Jo Yeates’ jurors putting tabloids through ‘living hell’ of avoiding sub judice for third day

author avatar by 13 years ago

Editors of tabloid newspapers are facing an ‘unbearable torment’ as jurors in the Jo Yeates murder case enter their third day of deliberations.

“This is inhumane”, admitted one editor. “We’ve had some really sensationalist articles lined up for weeks now, and still we can’t publish them.”

“Don’t these people know we’ve got extended families to undermine?”

In the past, journalists have used all their investigative talents to identify people with flamboyant hair, an interest in gothic poetry or unusually small eyes, and skilfully used these features to prove someone was guilty.

But recent libel payouts have put journalism back twenty years.

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“We’re back to the bad old days of having to consider whether what we’re saying is true”, sobbed one anonymous hack.

“Or at least whether the fine for saying it is cost-effective.”

“Justice used to be so much simpler. You’d find a picture of someone smiling on Facebook and publish it next to a story of a grisly murder.”

“When faced with evidence like that, it’s obvious they’re laughing at the victim. You didn’t need extensive forensic reports or credible witnesses to know they were guilty.”

Jo Yeates Jury

But recent changes to privacy laws, high-profile libel cases and a growing sense of public disgust have made it increasingly hard for newspapers to secure a conviction.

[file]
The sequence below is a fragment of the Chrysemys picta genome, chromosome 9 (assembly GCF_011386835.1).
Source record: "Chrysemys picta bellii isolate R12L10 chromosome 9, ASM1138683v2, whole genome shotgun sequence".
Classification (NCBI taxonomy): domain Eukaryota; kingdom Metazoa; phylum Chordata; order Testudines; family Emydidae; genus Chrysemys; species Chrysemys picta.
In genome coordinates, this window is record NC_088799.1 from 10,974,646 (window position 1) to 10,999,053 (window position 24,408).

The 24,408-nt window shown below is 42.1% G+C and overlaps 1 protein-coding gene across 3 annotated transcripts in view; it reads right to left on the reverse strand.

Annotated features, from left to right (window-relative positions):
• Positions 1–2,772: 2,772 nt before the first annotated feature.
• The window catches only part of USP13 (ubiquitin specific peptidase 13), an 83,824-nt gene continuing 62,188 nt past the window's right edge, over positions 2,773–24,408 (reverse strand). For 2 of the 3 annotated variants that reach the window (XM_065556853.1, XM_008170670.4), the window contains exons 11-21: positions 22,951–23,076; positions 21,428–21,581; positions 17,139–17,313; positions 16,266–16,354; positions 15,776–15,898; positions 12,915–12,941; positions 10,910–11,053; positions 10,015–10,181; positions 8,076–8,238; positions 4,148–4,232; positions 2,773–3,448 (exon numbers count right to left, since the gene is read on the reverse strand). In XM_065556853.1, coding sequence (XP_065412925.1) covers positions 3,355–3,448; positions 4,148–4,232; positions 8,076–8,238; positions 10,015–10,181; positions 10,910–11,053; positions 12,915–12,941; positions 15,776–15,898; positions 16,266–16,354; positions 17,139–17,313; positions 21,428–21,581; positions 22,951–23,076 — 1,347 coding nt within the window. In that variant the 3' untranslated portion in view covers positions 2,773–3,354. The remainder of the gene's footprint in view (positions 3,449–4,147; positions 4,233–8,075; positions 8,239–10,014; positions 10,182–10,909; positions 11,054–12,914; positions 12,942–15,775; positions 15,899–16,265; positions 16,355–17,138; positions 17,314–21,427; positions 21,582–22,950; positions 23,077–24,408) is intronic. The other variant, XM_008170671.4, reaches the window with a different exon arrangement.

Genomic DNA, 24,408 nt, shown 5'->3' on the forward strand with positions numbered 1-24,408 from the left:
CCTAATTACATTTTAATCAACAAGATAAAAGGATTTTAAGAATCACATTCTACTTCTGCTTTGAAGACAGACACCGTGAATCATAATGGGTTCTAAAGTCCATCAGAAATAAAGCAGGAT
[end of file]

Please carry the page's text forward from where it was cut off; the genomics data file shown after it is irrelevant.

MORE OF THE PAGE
“Suddenly we’re in a world of ‘trial by jury’ and responsible reporting on events in court. Why should the legal system have a monopoly on what’s right or wrong?”

“I’ve heard a lot of the judges are disgusting perverts, it’s in this article I wrote about them on page 12.”

Journalists are hoping that the trial of Vincent Tabak will reach a conclusion before Sunday, when the bigger, more expensive papers need shifting.

“If they find him guilty we’ve got reams of stuff we’ve made up about his relatives, it’s bound to sell thousands of extra copies.”

Newspaper bosses are keeping a brave face on the situation and are prepared for the worst if the trial is still on-going.

“We’ve photoshopped some pictures to show how much he looks like Anders Breivik, the Norwegian child killer: that’s just a coincidence by the way, it’s up to our readers to draw their own conclusions. Unless he’s found guilty, so we can do it for them.”

“There’s also a great editorial on how his name sounds a bit like a French cigarette shop, but we’re not actually claiming he can give you cancer.”